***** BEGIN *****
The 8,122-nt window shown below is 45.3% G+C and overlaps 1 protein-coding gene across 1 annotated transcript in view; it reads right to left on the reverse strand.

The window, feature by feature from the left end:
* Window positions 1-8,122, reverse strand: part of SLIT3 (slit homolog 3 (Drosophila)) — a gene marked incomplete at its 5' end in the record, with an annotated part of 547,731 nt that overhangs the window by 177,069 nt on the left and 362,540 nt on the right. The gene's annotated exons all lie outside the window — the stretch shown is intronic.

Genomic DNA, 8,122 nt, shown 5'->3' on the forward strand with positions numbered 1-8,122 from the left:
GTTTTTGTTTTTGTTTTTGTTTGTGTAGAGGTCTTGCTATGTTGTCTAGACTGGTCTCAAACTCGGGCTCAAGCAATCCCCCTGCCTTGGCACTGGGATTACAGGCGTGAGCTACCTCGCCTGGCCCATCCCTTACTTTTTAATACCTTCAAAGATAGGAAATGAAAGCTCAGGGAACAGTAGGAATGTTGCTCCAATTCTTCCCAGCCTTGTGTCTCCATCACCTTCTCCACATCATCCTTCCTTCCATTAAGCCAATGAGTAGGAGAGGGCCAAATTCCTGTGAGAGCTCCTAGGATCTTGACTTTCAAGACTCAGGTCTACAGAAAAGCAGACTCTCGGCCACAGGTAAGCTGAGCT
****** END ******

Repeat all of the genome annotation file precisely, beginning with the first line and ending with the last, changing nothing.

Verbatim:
The 8,122-nt window shown below is 45.3% G+C and overlaps 1 protein-coding gene across 1 annotated transcript in view; it reads right to left on the reverse strand.

The window, feature by feature from the left end:
* Window positions 1-8,122, reverse strand: part of SLIT3 (slit homolog 3 (Drosophila)) — a gene marked incomplete at its 5' end in the record, with an annotated part of 547,731 nt that overhangs the window by 177,069 nt on the left and 362,540 nt on the right. The gene's annotated exons all lie outside the window — the stretch shown is intronic.

Genomic DNA, 8,122 nt, shown 5'->3' on the forward strand with positions numbered 1-8,122 from the left:
GTTTTTGTTTTTGTTTTTGTTTGTGTAGAGGTCTTGCTATGTTGTCTAGACTGGTCTCAAACTCGGGCTCAAGCAATCCCCCTGCCTTGGCACTGGGATTACAGGCGTGAGCTACCTCGCCTGGCCCATCCCTTACTTTTTAATACCTTCAAAGATAGGAAATGAAAGCTCAGGGAACAGTAGGAATGTTGCTCCAATTCTTCCCAGCCTTGTGTCTCCATCACCTTCTCCACATCATCCTTCCTTCCATTAAGCCAATGAGTAGGAGAGGGCCAAATTCCTGTGAGAGCTCCTAGGATCTTGACTTTCAAGACTCAGGTCTACAGAAAAGCAGACTCTCGGCCACAGGTAAGCTGAGCT